According to a report in The Guardian, the Kuwait government has become more lenient with its censorship laws pertaining to books. This comes after it banned almost 5,000 books in the last seven years. The report further states that the country’s parliament voted in favour of Ministry of Information exercising no control over imported books. The same report further states that under the new rules, publishers need to give book titles and names of authors to the Ministry. In the past, books like One Hundred Years of Solitude, Hunchback of Notre Dame were banned.
“Congratulations to those in Kuwait who have successfully encouraged this change in favour of the freedom to publish,” Kristenn Einarsson, the chair of the International Publishers Association’s freedom to publish committee was quoted as saying.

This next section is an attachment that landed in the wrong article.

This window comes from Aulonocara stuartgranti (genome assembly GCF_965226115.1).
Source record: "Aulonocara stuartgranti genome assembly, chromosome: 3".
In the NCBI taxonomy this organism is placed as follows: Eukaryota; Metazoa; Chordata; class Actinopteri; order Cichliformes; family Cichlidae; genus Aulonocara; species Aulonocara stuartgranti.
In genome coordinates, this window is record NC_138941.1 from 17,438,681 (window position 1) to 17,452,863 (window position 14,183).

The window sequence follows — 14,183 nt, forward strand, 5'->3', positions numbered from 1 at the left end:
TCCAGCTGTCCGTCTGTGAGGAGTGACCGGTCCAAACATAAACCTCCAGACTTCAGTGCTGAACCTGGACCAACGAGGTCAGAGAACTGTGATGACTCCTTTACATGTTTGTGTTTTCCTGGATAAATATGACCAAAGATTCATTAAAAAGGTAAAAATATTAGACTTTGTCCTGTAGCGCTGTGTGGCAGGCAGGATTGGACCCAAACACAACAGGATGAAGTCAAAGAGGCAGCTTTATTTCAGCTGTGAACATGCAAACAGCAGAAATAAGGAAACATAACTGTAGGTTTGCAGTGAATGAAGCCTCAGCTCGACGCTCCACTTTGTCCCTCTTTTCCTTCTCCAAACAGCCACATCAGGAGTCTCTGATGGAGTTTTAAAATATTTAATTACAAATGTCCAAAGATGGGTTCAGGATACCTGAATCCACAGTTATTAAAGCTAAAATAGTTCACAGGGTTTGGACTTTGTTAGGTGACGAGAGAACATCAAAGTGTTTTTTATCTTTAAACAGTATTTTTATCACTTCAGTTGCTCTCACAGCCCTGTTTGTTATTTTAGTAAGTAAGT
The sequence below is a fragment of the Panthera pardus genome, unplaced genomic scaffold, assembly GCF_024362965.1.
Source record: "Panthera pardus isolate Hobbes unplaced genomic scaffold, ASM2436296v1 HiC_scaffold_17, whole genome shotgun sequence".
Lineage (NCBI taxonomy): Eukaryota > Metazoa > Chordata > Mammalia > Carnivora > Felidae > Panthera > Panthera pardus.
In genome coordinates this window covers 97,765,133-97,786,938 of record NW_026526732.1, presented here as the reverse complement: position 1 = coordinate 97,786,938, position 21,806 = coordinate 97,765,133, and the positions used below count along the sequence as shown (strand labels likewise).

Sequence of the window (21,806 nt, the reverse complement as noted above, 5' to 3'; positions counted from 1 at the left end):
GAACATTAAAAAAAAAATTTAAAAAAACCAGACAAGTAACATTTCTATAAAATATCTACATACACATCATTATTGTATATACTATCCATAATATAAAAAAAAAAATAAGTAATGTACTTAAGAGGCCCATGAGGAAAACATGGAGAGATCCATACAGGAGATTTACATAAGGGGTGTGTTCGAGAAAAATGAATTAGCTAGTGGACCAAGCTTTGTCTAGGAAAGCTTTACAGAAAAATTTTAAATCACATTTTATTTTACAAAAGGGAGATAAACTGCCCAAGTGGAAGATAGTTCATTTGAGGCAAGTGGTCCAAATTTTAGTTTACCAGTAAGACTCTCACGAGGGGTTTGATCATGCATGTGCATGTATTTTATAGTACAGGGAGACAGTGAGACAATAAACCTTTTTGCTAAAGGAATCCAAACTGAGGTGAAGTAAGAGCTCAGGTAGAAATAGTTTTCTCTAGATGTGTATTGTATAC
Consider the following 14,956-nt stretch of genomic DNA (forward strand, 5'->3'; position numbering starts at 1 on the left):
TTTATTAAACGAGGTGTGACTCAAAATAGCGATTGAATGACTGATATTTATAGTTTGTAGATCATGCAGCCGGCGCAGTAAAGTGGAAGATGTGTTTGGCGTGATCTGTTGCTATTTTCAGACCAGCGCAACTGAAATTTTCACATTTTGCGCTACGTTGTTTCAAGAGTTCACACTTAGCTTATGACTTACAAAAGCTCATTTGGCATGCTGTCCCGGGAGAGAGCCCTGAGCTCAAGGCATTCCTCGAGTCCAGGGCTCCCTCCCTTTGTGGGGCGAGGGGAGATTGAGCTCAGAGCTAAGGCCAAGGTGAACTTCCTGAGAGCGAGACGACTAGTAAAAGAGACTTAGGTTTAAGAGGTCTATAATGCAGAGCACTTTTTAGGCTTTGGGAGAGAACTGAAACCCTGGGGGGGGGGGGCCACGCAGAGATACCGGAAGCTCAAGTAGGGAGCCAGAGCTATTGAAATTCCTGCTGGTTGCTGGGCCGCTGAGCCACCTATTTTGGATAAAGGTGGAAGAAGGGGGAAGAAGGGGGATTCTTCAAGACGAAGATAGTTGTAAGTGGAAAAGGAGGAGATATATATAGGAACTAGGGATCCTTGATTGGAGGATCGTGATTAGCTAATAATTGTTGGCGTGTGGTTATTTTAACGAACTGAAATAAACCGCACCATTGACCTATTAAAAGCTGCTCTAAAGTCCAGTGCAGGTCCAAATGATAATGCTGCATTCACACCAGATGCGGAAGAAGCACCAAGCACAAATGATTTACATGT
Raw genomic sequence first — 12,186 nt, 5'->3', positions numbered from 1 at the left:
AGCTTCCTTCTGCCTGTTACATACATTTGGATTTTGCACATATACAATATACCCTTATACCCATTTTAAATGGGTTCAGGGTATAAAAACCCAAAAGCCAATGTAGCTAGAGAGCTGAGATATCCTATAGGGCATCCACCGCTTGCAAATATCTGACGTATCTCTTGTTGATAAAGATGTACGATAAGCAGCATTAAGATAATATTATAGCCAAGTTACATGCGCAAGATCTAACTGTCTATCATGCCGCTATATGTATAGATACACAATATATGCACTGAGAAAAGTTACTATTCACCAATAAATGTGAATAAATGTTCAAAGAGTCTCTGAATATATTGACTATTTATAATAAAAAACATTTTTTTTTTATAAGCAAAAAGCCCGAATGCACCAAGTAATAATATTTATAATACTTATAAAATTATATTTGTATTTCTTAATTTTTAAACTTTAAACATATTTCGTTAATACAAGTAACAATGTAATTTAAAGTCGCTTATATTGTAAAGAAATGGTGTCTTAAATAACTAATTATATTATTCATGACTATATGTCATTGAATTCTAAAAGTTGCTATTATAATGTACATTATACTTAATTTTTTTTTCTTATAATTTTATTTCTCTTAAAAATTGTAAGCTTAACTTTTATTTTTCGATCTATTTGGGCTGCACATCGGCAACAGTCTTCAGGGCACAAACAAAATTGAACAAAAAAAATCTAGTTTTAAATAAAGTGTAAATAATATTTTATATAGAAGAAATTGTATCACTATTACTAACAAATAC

“Abolishing the committee is a major accomplishment that is worthy of celebration, and the credit for it rightly goes to writers and activists like Bothayna al-Essa and Abdullah al-Khonaini, who lobbied tirelessly for this cause,” Kuwaiti-American author Layla AlAmmar was quoted as saying in the report.
Huge news for Kuwaiti writers. Yesterday, the parliament passed a law abolishing the censorship committee. If books are banned now, it will be by court order and not the shadowy machinations of some committee. There is more work to be done, but this is worth celebrating. 1/ https://t.co/5S5zenginl
— lalammar (@Layla_AlAmmar) August 20, 2020
“The freedom of expression is already restricted in Kuwait on multiple levels. This law doesn’t fix it. The amendment shifts the power of censorship away from the executive branch to the judicial branch. We still need to work on the prohibition section in the law, which needs a stronger political lobby and mature political and societal awareness,” Khonaini said.